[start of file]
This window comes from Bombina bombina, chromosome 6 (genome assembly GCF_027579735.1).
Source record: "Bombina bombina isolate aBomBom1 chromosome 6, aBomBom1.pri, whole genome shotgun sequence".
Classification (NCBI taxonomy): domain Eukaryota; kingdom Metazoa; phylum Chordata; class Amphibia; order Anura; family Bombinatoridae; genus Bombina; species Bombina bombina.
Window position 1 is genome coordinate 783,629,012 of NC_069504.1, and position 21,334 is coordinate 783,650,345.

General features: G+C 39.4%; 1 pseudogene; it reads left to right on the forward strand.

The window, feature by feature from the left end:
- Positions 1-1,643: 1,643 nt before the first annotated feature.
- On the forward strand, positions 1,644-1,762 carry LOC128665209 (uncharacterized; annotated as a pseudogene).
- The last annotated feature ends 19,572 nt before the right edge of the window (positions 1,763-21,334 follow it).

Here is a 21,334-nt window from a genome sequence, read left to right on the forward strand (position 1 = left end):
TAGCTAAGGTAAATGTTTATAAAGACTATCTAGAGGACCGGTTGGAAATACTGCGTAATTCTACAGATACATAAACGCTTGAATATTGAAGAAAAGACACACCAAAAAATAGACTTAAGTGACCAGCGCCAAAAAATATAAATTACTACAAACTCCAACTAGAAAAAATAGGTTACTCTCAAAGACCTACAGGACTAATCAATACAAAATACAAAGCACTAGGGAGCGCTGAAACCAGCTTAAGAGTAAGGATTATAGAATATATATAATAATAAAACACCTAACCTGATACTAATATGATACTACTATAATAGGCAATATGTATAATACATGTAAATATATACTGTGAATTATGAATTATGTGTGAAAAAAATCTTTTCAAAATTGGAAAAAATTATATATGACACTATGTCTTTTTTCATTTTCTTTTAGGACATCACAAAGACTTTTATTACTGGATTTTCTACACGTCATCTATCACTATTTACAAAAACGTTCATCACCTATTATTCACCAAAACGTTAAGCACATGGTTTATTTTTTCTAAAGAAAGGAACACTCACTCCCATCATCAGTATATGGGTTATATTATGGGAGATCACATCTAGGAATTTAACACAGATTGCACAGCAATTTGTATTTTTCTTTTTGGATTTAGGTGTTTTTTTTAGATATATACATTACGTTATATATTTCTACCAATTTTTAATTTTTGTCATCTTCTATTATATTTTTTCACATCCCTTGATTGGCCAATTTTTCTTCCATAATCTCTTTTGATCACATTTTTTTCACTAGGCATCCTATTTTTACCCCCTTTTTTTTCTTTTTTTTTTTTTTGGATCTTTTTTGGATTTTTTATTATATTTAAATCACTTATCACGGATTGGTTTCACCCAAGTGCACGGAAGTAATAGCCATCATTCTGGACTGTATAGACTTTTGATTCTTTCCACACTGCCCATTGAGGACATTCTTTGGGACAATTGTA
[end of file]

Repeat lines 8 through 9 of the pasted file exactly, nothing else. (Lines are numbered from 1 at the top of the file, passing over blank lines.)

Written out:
- On the forward strand, positions 1,644-1,762 carry LOC128665209 (uncharacterized; annotated as a pseudogene).
- The last annotated feature ends 19,572 nt before the right edge of the window (positions 1,763-21,334 follow it).